'A Patch of Fog': TIFF Review
A hotshot novelist is blackmailed into hanging out with a lonely security guard in this debut feature from Irish director Michael Lennox.
An esteemed novelist with a penchant for shoplifting is blackmailed into a dubious friendship with the security guard who caught him in the act in A Patch of Fog, the debut feature from Irish director Michael Lennox, whose short film Boogaloo and Graham was nominated for an Academy Award last year. Starring Conleth Hill as the man of letters and Stephen Graham playing against type as the sad sack just looking for a chum, this slickly made thriller is let down by its script, whose escalating implausibility is played too straight to even be enjoyably ridiculous. Hill and Graham both are best known stateside for their work on HBO (in Game of Thrones and Boardwalk Empire, respectively) but are hardly marquee names, so distribution outside the Isles looks iffy.
A Patch of Fog is the title of the acclaimed debut novel by Sandy Duffy (Hill), published 25 years ago and still without a follow-up. Sandy’s been living off the veneration ever since. He participates in a weekly culture show on TV, whose host, Lucy (Sherlock’s Lara Pulver), he’s conducting a surreptitious relationship with, and he lectures at the local university. He’s also developed a recreational habit, worked out to a level of clinical efficiency, of shoplifting. He sets his phone to ring a few minutes before he enters a store; when it does, he fishes for his cell and pockets the pair of cuff links he’s holding, then he breezes out past the security guard. His rationale? Roughly that, you know, it makes him feel alive. But his compulsion to risk exposure betrays a sense of fraudulence connected to a long-suppressed secret with the power to ruin his life and reputation.
In the wake of The Gift and The Perfect Guy, there’s never been a more receptive time to renovate the reputation of the stalker. Next to the ones at the centers of those films, Robert (Graham) is almost endearing, if still unbalanced enough to bear the name. In one of several moments in which the hand of the screenwriters (John Cairns and Michael McCartney) feels overpresent, Robert is introduced watching Sandy trading bon mots on TV, shortly before Sandy walks into his store and Robert captures him on CCTV swiping a pen. Sandy pleads with him not to turn him in and offers him money. Robert begs off, but suggests they grab a drink instead.
Part of the reason the whole thing never quite convinces is that Robert’s leverage over Sandy never feels hefty enough. Robert says he has the footage of his light-fingeredness on a disc, so Sandy breaks into his house to steal it back. The disc is in the snake’s terrarium because Robert keeps snakes, in case we didn’t get the memo about him being a creep. But the film doesn’t really commit to him being so. His flat is wallpapered by production designer David Craig in an eye-watering design of disguise beards and mustaches, which presumably is meant to imply that there’s more to Robert than meets the eye, though the film never demonstrates it. It’s a shame the details are so unsubtle because Lennox knows how to build tension. Editor Livia Serpa ratchets up the suspense expertly in this sequence as Robert walks home, getting closer to his house as it’s being ransacked, and Sandy reaches into the snake’s cage.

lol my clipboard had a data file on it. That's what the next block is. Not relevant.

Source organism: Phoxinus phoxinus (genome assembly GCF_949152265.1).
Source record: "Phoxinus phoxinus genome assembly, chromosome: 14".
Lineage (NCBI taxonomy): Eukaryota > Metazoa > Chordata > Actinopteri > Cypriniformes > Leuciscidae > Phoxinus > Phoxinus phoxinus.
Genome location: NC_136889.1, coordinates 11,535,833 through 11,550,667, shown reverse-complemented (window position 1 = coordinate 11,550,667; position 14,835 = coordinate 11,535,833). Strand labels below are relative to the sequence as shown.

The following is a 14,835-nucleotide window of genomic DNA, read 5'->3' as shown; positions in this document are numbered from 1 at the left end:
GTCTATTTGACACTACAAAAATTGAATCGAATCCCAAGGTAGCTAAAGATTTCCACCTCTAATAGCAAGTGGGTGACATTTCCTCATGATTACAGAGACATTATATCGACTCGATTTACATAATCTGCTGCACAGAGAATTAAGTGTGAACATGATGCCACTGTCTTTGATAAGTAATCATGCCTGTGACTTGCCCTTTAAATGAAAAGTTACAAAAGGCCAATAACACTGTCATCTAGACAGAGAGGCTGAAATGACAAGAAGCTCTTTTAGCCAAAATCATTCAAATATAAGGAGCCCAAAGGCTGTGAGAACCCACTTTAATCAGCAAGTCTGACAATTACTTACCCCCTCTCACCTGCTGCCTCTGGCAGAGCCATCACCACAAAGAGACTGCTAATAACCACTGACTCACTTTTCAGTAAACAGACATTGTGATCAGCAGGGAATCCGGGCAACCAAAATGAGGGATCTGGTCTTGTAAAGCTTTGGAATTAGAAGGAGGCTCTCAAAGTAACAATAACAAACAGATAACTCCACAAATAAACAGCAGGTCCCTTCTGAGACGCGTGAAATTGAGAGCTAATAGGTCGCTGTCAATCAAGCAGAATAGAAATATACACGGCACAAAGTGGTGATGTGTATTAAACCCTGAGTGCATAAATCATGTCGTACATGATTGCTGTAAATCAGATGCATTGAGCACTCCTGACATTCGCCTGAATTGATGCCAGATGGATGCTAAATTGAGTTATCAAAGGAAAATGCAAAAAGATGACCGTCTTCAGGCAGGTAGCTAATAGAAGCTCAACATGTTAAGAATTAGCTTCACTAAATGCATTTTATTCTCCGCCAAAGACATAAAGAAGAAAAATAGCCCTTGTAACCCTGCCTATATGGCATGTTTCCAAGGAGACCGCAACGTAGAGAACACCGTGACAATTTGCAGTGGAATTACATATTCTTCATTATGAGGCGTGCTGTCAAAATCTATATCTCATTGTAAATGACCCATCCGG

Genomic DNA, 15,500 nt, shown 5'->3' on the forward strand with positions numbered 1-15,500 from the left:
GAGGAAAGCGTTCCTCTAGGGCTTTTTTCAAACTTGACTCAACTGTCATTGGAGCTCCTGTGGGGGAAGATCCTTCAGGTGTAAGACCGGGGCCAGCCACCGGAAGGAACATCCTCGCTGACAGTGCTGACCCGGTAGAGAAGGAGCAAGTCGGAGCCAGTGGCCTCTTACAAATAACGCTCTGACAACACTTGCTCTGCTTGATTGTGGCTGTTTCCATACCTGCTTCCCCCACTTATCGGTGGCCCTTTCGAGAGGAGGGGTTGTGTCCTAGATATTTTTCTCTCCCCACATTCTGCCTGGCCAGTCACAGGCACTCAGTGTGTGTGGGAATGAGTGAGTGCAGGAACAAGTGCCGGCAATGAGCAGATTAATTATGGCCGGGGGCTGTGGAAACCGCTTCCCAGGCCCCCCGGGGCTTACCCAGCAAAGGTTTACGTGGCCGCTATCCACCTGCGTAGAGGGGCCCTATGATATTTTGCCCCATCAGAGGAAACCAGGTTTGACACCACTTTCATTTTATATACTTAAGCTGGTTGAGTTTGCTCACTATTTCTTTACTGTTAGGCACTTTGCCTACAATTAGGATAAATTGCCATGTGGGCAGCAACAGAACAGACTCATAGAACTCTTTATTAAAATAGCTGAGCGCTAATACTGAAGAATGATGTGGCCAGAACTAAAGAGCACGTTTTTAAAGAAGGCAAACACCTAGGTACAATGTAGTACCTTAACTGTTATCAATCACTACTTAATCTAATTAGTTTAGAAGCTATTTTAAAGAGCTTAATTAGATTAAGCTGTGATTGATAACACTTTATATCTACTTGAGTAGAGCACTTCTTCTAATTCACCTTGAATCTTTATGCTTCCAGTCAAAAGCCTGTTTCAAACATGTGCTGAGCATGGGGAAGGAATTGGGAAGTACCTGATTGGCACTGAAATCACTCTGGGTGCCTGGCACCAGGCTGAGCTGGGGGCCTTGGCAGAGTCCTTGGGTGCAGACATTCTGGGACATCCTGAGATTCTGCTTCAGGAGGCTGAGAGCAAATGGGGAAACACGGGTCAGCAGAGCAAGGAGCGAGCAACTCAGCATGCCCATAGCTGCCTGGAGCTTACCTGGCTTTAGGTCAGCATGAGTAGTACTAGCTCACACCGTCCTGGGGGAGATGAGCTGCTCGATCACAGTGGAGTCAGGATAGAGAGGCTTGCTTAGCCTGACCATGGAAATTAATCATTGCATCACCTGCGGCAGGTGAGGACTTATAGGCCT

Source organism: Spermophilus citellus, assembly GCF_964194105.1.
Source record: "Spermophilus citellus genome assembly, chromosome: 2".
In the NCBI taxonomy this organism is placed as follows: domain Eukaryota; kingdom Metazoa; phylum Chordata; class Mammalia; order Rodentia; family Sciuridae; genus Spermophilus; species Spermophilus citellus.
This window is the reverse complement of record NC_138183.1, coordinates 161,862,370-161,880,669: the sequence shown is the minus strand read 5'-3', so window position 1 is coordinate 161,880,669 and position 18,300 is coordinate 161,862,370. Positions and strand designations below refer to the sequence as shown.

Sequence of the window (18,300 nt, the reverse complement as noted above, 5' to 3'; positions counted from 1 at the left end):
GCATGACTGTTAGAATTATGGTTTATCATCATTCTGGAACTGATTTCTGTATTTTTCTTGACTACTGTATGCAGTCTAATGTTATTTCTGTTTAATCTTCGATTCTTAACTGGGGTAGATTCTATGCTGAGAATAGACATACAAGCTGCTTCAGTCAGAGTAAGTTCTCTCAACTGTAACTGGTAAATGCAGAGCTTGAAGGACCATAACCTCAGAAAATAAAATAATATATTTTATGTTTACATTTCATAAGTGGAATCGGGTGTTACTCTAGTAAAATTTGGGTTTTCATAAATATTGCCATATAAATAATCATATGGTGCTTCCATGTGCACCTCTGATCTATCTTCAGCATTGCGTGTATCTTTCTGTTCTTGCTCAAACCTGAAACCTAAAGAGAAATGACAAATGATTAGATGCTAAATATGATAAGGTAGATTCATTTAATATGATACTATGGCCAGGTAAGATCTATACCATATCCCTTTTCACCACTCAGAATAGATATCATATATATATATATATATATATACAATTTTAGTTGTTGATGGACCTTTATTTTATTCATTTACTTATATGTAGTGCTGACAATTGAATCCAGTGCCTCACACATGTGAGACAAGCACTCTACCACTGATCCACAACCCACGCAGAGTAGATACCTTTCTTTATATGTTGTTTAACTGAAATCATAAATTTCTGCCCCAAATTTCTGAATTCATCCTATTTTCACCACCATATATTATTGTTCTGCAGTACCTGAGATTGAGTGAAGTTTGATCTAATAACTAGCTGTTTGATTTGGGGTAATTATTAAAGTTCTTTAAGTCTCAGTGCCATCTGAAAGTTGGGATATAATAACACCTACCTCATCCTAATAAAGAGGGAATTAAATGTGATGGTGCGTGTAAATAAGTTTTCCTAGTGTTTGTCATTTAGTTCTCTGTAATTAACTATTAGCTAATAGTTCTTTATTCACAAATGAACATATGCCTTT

Robert starts attending Sandy’s lectures and has a creepy exchange with Lucy when she strolls into his store in which his jealousy is implicit. When Sandy’s at home showing Lucy's daughter how to toss pizza dough, he gets a text from Robert — “Can’t she do anything right?” — and looks up to find Robert glaring stonily through the window. This stuff would be too on the nose for Kevin Williamson. A heartbeat later, Lucy’s car window is smashed and Sandy’s, too. In the very next scene, Sandy’s sitting in a furniture store, chastising Robert like he’s borrowed a book without asking. "I looked through your window, and it looked like the bloody Waltons," says Robert. "That’s funny," responds Sandy, "I looked through mine, and it looked like the f—ing Mansons!"
Comic but not quite credible — and psychologically shallow in the extreme — the whole film is caught between the poles of that exchange, between the benign and the real. Lennox can’t decide whether he wants to make One Hour Photo or a darkly comic caper a la Michael McDonagh. Lensed evocatively by Matthias Pilz on the streets of Belfast in inky blacks and blues, A Patch of Fog finally commits to being a romance: Sandy and Robert go down together as the band Snow Patrol sings, “Lover, can you hold my hand?” in an original song composed for the film.
Production companies: The Fyzz Facility Film Three, Northern Ireland Screen, BFI
Cast: Stephen Graham, Conleth Hill, Lara Pulver
Director: Michael Lennox
Writers: John Cairns, Michael McCartney
Producers: Robert Jones, Wayne Marc Godfrey, David Gilbery
Director of photography: Matthias Pilz
Production designer: David Craig
Costume designer: Harriet Webb-Crozier
Editor: Livia Serpa
Composer: Jered Sorkin
Casting director: Elaine Grainger
Sales: 13 Films/Paradigm
No rating, 90 minutes